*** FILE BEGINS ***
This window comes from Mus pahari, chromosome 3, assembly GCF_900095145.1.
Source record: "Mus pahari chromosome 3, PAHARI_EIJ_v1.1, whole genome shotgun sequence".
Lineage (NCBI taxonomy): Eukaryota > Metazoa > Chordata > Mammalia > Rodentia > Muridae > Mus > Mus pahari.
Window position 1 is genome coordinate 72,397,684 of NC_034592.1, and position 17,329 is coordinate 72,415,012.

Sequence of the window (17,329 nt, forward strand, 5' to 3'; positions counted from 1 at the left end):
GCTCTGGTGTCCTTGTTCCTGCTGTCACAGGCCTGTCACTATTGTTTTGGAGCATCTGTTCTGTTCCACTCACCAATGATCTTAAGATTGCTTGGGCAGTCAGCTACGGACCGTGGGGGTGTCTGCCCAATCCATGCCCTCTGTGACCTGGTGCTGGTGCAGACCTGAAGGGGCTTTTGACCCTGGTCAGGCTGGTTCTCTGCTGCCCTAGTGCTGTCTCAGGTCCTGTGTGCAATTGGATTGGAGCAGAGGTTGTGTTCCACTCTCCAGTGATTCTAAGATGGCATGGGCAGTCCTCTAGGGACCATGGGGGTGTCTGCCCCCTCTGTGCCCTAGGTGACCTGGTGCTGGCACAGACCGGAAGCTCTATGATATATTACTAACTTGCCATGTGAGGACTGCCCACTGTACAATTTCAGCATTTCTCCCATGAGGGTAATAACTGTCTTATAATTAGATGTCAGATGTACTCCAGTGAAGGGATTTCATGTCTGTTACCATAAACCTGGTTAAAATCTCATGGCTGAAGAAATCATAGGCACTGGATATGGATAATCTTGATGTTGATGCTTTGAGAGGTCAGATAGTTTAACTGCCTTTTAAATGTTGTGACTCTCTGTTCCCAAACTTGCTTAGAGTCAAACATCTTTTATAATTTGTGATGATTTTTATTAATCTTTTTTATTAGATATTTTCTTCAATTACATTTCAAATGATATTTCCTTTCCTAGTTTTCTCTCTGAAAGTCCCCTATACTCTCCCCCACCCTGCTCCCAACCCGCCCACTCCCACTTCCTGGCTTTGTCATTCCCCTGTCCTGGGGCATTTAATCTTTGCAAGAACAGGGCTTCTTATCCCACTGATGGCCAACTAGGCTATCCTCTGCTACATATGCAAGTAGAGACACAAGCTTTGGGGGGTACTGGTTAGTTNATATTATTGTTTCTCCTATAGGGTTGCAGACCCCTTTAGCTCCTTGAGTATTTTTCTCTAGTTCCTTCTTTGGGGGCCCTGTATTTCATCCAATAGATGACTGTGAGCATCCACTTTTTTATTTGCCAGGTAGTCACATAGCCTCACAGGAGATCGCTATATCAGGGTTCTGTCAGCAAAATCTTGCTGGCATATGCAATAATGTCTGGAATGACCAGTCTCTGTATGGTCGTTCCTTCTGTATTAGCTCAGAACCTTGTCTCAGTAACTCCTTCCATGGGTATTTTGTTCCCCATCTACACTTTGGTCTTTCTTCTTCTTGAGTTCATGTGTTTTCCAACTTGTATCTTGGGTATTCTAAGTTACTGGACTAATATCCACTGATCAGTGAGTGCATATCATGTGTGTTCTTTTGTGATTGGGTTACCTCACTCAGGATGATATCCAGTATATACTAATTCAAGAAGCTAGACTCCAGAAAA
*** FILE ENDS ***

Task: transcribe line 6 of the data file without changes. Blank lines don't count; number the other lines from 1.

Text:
GCTCTGGTGTCCTTGTTCCTGCTGTCACAGGCCTGTCACTATTGTTTTGGAGCATCTGTTCTGTTCCACTCACCAATGATCTTAAGATTGCTTGGGCAGTCAGCTACGGACCGTGGGGGTGTCTGCCCAATCCATGCCCTCTGTGACCTGGTGCTGGTGCAGACCTGAAGGGGCTTTTGACCCTGGTCAGGCTGGTTCTCTGCTGCCCTAGTGCTGTCTCAGGTCCTGTGTGCAATTGGATTGGAGCAGAGGTTGTGTTCCACTCTCCAGTGATTCTAAGATGGCATGGGCAGTCCTCTAGGGACCATGGGGGTGTCTGCCCCCTCTGTGCCCTAGGTGACCTGGTGCTGGCACAGACCGGAAGCTCTATGATATATTACTAACTTGCCATGTGAGGACTGCCCACTGTACAATTTCAGCATTTCTCCCATGAGGGTAATAACTGTCTTATAATTAGATGTCAGATGTACTCCAGTGAAGGGATTTCATGTCTGTTACCATAAACCTGGTTAAAATCTCATGGCTGAAGAAATCATAGGCACTGGATATGGATAATCTTGATGTTGATGCTTTGAGAGGTCAGATAGTTTAACTGCCTTTTAAATGTTGTGACTCTCTGTTCCCAAACTTGCTTAGAGTCAAACATCTTTTATAATTTGTGATGATTTTTATTAATCTTTTTTATTAGATATTTTCTTCAATTACATTTCAAATGATATTTCCTTTCCTAGTTTTCTCTCTGAAAGTCCCCTATACTCTCCCCCACCCTGCTCCCAACCCGCCCACTCCCACTTCCTGGCTTTGTCATTCCCCTGTCCTGGGGCATTTAATCTTTGCAAGAACAGGGCTTCTTATCCCACTGATGGCCAACTAGGCTATCCTCTGCTACATATGCAAGTAGAGACACAAGCTTTGGGGGGTACTGGTTAGTTNATATTATTGTTTCTCCTATAGGGTTGCAGACCCCTTTAGCTCCTTGAGTATTTTTCTCTAGTTCCTTCTTTGGGGGCCCTGTATTTCATCCAATAGATGACTGTGAGCATCCACTTTTTTATTTGCCAGGTAGTCACATAGCCTCACAGGAGATCGCTATATCAGGGTTCTGTCAGCAAAATCTTGCTGGCATATGCAATAATGTCTGGAATGACCAGTCTCTGTATGGTCGTTCCTTCTGTATTAGCTCAGAACCTTGTCTCAGTAACTCCTTCCATGGGTATTTTGTTCCCCATCTACACTTTGGTCTTTCTTCTTCTTGAGTTCATGTGTTTTCCAACTTGTATCTTGGGTATTCTAAGTTACTGGACTAATATCCACTGATCAGTGAGTGCATATCATGTGTGTTCTTTTGTGATTGGGTTACCTCACTCAGGATGATATCCAGTATATACTAATTCAAGAAGCTAGACTCCAGAAAA